“I am more determined than ever”

After speaking with a number of attendees post the training, I quickly realised a common thread between all of us: a shared purpose for solving the climate crisis. My aim for attending the training was to pick up key skills and materials on helping shape public and private sector strategies, influence public policy and motivate communities to commit to action. As Al Gore always says, “the will to act is a renewable resource in itself”.

How to communicate effectively?

Communicating the impacts of climate change comes down to three budgets: a time budget, a complexity budget, and a hope budget. When you are conveying the difficult message of climate change and what needs to be done about it, you must keep in mind that audiences have limited bandwidth in these three areas:

  • Time: you will have their ear for a relatively short amount of time.
  • Complexity: this issue is so far-reaching, with so much information to absorb and so many facets to it, you will have to be selective and judicious about what, and how much, data to include (as well as how to present it in a digestible way).
  • Hope: most important of all, you must not max out your audience’s “hope budget” before getting to the solutions to the problem! You want people to feel empowered and moved to take action, not beaten down by despair.

“I made some lasting friendships”

It was an amazing experience to interact with so many incredibly committed people, to inspire and be inspired. For me, the real value of the training wasn’t the vast mountains of facts and figures (some of which I already knew) but rather the powerful collective drive and energy I felt from my fellow participants. During the training, I quickly realised how my small actions play a role in the domino effect that is now cascading around the world, stimulating environmental action and putting the brakes on our climate crisis.

So: What can you, one individual, do to combat climate change?

As with all past social movements progressing us forward, change will only come about through public will.  It is up to us (as in you and me, not just some hoped for motivated, faceless, abstract others) to insist on switching over to renewable sources of energy – in fact, to demand it.  Fortunately, as Gore likes to put it: “POLITICAL WILL IS ITSELF A RENEWABLE RESOURCE.”

At the individual level, it’s about personal choices, and conscious consuming. At the community level: we must change laws/policies!  We need TOP DOWN action and policy to address this.  There’s simply not enough time for changes to bubble up only from the bottom.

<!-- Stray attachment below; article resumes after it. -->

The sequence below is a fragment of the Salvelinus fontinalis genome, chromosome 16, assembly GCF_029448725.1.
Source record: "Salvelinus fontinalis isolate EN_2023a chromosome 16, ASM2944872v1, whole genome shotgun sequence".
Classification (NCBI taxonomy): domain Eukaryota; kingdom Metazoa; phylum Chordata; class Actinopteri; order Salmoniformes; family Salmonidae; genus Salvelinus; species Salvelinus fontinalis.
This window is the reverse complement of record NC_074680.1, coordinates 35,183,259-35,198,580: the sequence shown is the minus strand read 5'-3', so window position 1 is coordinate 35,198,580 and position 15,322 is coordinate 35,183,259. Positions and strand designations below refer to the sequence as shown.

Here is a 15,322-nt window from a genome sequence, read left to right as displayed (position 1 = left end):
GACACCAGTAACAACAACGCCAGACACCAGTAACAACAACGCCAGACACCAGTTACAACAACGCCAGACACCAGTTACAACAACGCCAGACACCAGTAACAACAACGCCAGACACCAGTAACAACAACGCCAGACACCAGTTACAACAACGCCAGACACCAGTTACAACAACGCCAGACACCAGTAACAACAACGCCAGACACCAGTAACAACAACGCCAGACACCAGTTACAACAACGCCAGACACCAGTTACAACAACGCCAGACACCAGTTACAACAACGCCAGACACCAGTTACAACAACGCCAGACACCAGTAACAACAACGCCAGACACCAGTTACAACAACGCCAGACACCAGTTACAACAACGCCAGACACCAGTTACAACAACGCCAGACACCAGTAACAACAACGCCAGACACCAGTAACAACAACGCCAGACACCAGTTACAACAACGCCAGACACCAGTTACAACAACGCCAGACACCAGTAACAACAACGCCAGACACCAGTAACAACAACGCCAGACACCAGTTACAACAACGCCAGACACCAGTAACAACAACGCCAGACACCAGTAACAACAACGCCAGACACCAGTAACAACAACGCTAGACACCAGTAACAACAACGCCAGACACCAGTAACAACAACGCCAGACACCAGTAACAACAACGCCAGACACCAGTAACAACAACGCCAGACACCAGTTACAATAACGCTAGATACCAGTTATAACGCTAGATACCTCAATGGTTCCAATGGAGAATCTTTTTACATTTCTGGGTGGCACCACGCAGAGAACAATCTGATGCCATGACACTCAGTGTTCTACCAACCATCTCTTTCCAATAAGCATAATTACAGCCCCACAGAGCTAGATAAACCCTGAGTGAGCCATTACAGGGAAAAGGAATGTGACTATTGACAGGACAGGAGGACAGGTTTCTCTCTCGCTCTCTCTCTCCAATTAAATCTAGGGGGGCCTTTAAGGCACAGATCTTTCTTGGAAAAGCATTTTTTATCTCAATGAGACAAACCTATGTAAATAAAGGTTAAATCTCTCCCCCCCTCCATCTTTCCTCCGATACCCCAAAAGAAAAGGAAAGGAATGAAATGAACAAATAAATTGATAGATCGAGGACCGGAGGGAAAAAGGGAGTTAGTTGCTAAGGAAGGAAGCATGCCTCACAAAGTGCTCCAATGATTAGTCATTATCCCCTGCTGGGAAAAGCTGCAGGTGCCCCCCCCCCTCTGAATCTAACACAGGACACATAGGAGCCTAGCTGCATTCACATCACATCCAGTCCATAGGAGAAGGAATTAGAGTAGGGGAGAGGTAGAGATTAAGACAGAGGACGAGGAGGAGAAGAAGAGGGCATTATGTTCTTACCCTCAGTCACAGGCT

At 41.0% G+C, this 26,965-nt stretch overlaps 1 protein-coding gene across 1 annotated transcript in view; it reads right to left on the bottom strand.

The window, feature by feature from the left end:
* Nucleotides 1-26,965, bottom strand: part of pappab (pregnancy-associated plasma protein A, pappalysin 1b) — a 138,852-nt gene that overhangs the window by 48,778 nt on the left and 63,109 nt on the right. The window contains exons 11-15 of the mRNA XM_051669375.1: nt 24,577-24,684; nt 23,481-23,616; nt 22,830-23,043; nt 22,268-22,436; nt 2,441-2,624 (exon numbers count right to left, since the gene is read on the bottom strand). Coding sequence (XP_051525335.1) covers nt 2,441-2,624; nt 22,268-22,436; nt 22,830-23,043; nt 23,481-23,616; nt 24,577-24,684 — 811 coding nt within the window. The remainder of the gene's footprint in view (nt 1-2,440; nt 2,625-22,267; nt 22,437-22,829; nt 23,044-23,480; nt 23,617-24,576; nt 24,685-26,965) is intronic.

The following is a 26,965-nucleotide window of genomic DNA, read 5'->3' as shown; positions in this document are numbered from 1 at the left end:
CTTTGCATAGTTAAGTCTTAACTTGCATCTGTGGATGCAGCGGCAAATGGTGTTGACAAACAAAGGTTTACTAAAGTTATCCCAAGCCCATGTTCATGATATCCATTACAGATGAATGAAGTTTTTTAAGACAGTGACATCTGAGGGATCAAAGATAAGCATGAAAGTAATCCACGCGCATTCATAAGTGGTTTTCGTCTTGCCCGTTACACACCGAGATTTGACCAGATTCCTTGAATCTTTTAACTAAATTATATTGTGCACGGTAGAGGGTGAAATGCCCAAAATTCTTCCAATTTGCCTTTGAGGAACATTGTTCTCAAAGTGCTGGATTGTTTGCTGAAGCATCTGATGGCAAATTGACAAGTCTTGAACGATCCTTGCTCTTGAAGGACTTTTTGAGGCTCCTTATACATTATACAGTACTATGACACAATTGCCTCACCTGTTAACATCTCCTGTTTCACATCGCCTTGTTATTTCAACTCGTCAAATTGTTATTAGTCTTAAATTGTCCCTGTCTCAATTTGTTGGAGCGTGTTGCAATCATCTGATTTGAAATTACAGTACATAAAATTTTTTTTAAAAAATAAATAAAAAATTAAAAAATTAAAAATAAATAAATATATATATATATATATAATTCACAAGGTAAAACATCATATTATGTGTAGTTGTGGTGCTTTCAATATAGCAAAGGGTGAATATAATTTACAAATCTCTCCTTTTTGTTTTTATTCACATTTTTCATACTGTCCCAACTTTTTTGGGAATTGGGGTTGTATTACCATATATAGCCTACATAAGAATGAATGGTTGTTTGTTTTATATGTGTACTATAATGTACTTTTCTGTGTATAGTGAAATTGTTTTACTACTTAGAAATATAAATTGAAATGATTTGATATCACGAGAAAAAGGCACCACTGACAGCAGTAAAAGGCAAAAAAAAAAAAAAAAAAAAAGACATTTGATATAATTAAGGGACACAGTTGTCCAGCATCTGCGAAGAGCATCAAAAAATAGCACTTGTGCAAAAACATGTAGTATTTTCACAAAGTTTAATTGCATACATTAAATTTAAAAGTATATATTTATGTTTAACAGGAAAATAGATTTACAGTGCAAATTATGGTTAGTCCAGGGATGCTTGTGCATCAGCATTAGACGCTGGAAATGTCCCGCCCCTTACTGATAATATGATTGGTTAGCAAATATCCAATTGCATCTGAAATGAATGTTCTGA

Here’s a list of actions that we can all do as individuals to make an impact:

  • Contact your local MP and set out your concerns regarding climate change
  • Speak up, use your voice, register people to vote
  • Vote for candidates that have a strong stance on combating climate change. And then hold elected officials accountable to their promises.
  • Buy less meat, milk, cheese and butter and more locally sourced seasonal food – and throw less of it away
  • Drive electric cars but walk or cycle short distances
  • Take trains and buses instead of planes
  • Use videoconferencing instead of business travel
  • Insulate homes
  • Demand low carbon in every consumer product
  • Educate yourself, and others. Learn about climate change.  Write about it.  Speak about it.

I am proud to be among the newest class of Climate Reality Leaders. I am renewed with hope and optimism that we will rise to meet the climate challenge. At the end of the training, I walked away connected and with more knowledge and determination than ever before.

I’m so grateful to have met so many inspiring people and I cannot wait to begin my own chapter giving talks and presentations on how WE can solve this climate crisis. We have to be the movement for change and need to be united in our determination to create a brighter future.

To quote Wallace Stevens, “After the final no, there comes a yes, and on that yes the future world depends”.